Athena #2 - The Origins of War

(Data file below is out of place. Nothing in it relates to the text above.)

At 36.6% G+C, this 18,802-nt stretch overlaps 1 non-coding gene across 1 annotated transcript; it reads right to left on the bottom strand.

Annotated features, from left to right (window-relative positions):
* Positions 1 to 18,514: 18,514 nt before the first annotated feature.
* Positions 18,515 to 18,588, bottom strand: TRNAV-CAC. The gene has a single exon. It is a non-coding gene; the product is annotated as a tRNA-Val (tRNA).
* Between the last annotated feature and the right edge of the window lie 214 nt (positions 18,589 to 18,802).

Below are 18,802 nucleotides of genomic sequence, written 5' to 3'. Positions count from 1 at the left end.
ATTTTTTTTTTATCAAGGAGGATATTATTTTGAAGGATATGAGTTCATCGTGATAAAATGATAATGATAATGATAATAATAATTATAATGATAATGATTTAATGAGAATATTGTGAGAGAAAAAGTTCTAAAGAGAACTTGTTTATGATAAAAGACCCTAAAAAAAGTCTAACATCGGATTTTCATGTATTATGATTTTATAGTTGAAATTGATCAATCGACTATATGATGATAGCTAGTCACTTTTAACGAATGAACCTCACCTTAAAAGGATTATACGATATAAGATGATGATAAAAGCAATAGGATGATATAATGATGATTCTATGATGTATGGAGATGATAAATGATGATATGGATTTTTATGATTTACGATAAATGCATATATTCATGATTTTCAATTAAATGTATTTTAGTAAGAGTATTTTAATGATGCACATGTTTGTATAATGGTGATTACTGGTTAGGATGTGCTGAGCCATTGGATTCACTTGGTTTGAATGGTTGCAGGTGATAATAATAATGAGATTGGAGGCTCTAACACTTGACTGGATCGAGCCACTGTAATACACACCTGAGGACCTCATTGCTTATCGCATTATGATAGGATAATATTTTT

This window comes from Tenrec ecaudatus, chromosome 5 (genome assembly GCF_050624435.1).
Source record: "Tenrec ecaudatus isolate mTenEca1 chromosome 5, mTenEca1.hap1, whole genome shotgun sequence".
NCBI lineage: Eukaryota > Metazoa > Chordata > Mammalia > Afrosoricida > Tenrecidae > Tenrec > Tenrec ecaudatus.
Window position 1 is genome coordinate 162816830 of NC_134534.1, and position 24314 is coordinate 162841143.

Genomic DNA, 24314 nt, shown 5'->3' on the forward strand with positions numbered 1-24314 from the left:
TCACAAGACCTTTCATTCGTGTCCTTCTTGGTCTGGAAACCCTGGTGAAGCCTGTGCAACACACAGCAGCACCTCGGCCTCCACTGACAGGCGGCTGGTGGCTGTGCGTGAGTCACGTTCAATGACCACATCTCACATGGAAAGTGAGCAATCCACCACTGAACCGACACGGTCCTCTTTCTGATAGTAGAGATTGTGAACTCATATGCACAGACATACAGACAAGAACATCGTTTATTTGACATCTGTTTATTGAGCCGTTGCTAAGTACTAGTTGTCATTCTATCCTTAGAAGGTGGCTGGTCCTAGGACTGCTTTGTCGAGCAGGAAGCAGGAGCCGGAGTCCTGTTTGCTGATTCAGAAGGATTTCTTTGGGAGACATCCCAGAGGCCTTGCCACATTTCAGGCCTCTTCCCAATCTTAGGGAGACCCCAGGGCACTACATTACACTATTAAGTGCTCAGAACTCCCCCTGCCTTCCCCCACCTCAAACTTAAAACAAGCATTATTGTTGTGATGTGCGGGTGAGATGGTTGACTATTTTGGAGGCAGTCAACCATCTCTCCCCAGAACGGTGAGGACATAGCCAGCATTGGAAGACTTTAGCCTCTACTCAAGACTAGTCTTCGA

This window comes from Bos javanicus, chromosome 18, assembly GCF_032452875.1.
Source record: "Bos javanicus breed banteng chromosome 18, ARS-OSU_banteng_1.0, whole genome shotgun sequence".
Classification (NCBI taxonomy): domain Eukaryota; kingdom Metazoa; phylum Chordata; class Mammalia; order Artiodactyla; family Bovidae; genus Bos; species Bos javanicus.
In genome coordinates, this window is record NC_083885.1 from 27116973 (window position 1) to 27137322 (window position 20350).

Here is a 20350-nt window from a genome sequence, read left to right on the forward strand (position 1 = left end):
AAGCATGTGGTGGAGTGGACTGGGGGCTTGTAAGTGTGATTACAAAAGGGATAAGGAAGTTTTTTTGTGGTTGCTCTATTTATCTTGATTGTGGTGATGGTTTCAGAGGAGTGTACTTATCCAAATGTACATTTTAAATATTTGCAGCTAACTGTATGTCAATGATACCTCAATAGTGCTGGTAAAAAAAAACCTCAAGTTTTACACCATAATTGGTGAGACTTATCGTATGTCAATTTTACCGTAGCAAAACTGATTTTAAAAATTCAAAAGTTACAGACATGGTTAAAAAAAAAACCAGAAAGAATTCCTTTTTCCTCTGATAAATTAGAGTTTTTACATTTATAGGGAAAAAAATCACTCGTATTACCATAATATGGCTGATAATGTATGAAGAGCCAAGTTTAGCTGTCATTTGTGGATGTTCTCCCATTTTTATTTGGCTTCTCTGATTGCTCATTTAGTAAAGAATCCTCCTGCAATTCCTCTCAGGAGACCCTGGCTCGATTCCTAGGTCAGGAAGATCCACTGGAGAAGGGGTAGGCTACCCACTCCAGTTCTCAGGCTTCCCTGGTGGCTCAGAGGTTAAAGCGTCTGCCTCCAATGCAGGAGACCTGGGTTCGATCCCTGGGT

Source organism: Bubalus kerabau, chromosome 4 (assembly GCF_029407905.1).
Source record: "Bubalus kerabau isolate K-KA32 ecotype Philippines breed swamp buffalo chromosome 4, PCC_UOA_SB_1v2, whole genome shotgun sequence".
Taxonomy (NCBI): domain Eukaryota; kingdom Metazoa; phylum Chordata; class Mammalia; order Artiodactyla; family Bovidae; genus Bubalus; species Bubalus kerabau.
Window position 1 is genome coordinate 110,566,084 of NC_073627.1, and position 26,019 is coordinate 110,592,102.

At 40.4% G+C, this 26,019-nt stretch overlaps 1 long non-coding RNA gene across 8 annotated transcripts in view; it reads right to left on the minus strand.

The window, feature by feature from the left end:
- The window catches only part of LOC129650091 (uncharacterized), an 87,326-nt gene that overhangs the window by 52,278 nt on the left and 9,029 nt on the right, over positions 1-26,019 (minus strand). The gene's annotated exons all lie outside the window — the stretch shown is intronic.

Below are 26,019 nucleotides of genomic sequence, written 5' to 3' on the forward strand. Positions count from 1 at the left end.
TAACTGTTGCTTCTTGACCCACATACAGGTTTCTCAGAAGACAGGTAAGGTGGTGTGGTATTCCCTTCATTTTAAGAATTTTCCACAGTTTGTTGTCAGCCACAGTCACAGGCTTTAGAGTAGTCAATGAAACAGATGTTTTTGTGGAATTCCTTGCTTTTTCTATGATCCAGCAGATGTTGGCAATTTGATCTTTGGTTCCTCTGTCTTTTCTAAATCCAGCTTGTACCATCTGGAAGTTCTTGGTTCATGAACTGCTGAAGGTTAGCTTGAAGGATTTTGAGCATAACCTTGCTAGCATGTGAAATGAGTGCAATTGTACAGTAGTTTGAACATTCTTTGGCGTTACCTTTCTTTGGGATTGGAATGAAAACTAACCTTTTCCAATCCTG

In this collage, very disjunctive objects are shown at different scales. At the upper right is an electron photograph of brain tissue by Lennart Nilsson. At the center is a hand-drawn helmet image formed by plates fracturing, revealing a fearful and possibly mindless creature underneath. In this image I am attempting to suggest that the creature inhabits the inner recesses of the brain, the limbic system where the most primitive feelings of fear are initiated. A spear, upper center, that could be read as thrown by Athena, is poised to strike the most visually significant area of brain tissue, keying into the idea of self-destruction. Initial primitive feelings include strain responses to the thrust and piercing angles of Athena’s helmet, as well as surprise and a strange unfamiliarity upon viewing the fibrous forms of the neuron arms and the helmeted creature. The fibrous, dendrite-like tissue enveloping the neuron arms adds an intricacy without familiar scale. The notion of scale arises as a conceptual feeling that may be processed a number of ways, in context with the head of Athena. For example, I see it as a symbol of the vast, scaleless universe eliciting a component of awe. It may also signify that in the labyrinthian intricacy of the brain of Athena are instructions for the destruction of the race.